Domestic violence cross-examination in the spotlight

Family | 23 Feb 2017 6

The government has published a new draft bill which would ban the cross-examination  in court of domestic violence accusers by their alleged attackers.

The Prison and Courts Bill was introduced today by Justice Secretary Liz Truss. Its various provisions include measures to address this controversial practice, which persists in family courts despite being prohibited in criminal ones. Individuals without a lawyer to represent them may have no other option but many believe such questioning represents a continuation of the coercion and abuse which may have characterised the relationship.

In late December, Family Division President Sir James Munby spoke of a pressing need to address the issue of ‘vulnerable’ courtroom witnesses via legislation and his call was quickly taken up by the Justice Secretary, who declared that the government was “extremely concerned” by the matter.

In a newly published briefing paper, the Ministry of Justice explains that:

“There is one particular omission in family law that the Ministry of Justice wishes to address through provisions in the Prisons and Courts Bill. Unlike the criminal courts, family courts do not have a specific power to prevent perpetrators of abuse (alleged or otherwise) from cross-examining their victims in person. Such cross-examination can cause victims significant distress and can amount to a continuation of the abuse. The distress caused to victims in such circumstances may also compromise the quality of the evidence they are able to give and leave them feeling that they and their children have been denied access to justice.”

If the Prison and Courts Bill reaches the statute books, cross-examination by unpresented litigants in person would be prohibited by the introduction of new section 4B to the Matrimonial and Family Proceedings Act 1984. This would be entitled ‘Family Proceedings: Prohibition of Cross-examination in Person‘.

Read more here.

The blog team at Stowe is a group of writers who share their advice on the wellbeing and emotional aspects of divorce or separation from personal experience. Guest contributors also regularly contribute to share their knowledge.

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    1. Andrew says:

      Still no guarantee of public funding of a lawyer to cross-examine; so still no level playing field.
      And why any restriction when there has been no finding and no conviction? The cart before the horse and a presumption that the allegations are true!

    2. spinner says:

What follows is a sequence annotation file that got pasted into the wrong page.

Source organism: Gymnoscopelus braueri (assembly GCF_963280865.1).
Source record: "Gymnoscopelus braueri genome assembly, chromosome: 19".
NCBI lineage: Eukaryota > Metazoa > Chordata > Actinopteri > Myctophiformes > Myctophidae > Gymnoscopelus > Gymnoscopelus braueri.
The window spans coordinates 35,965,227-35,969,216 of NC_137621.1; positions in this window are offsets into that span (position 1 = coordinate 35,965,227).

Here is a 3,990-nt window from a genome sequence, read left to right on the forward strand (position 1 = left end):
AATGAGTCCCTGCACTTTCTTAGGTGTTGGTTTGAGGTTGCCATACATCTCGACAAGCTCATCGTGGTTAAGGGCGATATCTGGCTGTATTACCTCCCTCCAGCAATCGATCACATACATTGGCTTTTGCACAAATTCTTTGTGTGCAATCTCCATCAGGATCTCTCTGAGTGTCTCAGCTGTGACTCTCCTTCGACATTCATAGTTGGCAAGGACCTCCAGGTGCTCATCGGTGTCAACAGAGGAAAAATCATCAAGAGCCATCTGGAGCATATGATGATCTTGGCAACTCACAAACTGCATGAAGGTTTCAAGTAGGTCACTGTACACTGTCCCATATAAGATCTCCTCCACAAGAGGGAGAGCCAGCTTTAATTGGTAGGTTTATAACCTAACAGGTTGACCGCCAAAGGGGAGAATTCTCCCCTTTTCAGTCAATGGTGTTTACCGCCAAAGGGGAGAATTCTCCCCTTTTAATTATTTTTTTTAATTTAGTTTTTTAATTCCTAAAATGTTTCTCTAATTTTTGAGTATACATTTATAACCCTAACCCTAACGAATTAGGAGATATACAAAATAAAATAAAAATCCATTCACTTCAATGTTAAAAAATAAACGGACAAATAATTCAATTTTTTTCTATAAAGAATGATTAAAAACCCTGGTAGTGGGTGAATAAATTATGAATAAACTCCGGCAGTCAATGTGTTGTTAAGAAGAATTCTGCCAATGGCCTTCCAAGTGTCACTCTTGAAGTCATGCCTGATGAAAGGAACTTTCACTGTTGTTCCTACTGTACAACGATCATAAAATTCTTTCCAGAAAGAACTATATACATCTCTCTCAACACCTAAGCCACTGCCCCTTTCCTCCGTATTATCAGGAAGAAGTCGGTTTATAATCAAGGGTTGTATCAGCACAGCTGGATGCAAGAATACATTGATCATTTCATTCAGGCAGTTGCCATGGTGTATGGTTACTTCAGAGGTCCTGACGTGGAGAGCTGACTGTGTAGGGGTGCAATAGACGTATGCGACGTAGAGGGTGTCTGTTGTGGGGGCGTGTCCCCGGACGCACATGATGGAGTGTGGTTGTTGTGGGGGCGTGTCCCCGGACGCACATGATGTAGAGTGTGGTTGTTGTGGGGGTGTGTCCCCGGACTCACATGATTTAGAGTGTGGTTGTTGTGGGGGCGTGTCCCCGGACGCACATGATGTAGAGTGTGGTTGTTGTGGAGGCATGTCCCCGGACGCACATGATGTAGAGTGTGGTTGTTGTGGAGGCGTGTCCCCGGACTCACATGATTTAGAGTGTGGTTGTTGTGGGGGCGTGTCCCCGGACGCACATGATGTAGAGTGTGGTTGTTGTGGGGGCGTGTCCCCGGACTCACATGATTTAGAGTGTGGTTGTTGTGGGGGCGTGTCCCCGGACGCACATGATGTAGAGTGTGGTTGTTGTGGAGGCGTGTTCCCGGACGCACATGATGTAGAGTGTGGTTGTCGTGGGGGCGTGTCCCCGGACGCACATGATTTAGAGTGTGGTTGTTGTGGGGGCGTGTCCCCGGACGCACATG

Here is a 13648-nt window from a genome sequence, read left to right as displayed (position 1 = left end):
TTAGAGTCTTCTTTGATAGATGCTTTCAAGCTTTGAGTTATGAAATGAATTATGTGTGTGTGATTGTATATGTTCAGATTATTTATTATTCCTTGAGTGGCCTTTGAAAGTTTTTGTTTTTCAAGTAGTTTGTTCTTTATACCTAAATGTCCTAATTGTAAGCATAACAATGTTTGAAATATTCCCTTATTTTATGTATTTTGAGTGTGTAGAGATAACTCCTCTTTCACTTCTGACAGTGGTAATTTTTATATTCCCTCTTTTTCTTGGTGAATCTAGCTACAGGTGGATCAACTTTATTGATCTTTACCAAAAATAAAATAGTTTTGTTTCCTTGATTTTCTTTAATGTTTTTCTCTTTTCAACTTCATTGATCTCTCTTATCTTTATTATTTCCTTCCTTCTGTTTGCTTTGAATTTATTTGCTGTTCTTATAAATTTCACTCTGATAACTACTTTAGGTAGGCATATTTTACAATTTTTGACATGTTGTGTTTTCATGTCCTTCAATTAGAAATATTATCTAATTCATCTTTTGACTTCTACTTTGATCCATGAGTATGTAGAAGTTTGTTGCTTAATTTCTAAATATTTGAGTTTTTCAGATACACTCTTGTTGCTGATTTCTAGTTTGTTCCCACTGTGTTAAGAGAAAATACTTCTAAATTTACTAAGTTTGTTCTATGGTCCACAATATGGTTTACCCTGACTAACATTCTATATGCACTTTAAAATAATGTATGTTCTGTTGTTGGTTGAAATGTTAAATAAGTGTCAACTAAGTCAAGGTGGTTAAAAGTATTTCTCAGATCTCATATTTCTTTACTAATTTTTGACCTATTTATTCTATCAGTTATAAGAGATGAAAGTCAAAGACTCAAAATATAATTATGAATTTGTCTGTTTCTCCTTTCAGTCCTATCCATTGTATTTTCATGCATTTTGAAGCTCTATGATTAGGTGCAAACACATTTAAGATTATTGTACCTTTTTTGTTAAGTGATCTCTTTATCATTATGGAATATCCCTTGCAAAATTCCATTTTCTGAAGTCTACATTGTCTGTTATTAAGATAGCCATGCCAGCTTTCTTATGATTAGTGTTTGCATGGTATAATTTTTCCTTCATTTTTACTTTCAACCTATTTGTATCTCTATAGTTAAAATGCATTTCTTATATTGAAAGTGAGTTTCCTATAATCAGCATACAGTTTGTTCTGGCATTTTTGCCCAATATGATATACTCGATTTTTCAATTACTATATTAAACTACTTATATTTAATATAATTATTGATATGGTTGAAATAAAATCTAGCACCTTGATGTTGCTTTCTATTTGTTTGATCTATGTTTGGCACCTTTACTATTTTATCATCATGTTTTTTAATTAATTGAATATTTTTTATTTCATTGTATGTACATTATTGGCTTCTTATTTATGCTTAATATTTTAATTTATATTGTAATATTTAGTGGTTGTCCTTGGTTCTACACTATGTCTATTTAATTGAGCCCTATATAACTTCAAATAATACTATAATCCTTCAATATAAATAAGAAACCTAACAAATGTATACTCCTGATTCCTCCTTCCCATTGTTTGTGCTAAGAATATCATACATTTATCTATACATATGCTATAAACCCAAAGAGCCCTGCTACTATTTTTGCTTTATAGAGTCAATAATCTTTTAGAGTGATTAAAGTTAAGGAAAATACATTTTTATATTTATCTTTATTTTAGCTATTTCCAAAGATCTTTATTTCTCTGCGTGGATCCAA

The problem is you have a lot of women lying about domestic violence in order to gain legal aid, I understand why the ex-partner should not be allowed to cross examine but they must be cross examined by someone so the man must be provided if needed with legal aid as well.

    3. John Smith says:

      I agree some women lie about domestic violence as do some men about women being mad bad or whatever..

      Why do IDVAS or other agencies just go on heresay. In this electronic age – emails, face book, text, etc.. will all highlight an abuser – of course normal people get upset and can do abusive things.. but abusers create a pattern of abusing as this is their normal….

      Men start demanding a change in how evidence is presented but do not damn good women who are trying to keep the children safe.

    4. Stitcheduo says:

      Just about every man I know going through divorce/separation are either being threatened with non mols or has had one slapped on them. Given that, and on top of my personal experience, I’ve come to the conclusion that allegations of DV are more often false than true. Solicitors positively encourage women to make an allegation so they get the advantage during divorce or separation.

    5. Andrew says:

      Of course most of these cases don’t take place in a room like the one in your photo, do they? They take place in a DJ’s room where you could not swing a cat; where there is no room for screens; where if both parties are present they can see each other; where there is one door into the room, down a narrow passage from the lobby of the court.
      Which rather restricts the scope of what you can do to protect the accusing party, doesn’t it?
      Unless – and I think this is the Women’s Aid agenda – you exclude the accused party from the hearing.

      • Stitchedup says:

        Clearly feminist organisations such as women’s aid will favour more ex-parte hearings as they clearly put the man in a position of guilty until proven innocent. They’re simply looking to tilt the scales even further in favour of women. The risk that a women may feel distress should not outweigh the overriding responsibilities of the courts which is justice has to be seen to done and the presumption of innocent until proven guilty should be paramount and protected at all costs. I’ve heard it said on many occasions that the fact innocent men are being wrongly convicted as a result of orders being placed on them inappropriately is a price worth paying; just collateral damage in the fight against domestic abuse. I take the opposite view, the risk a woman might feel distressed during cross examination is a price worth paying for upholding the presumption of innocent until proven guilty and for justice being seen to be done.

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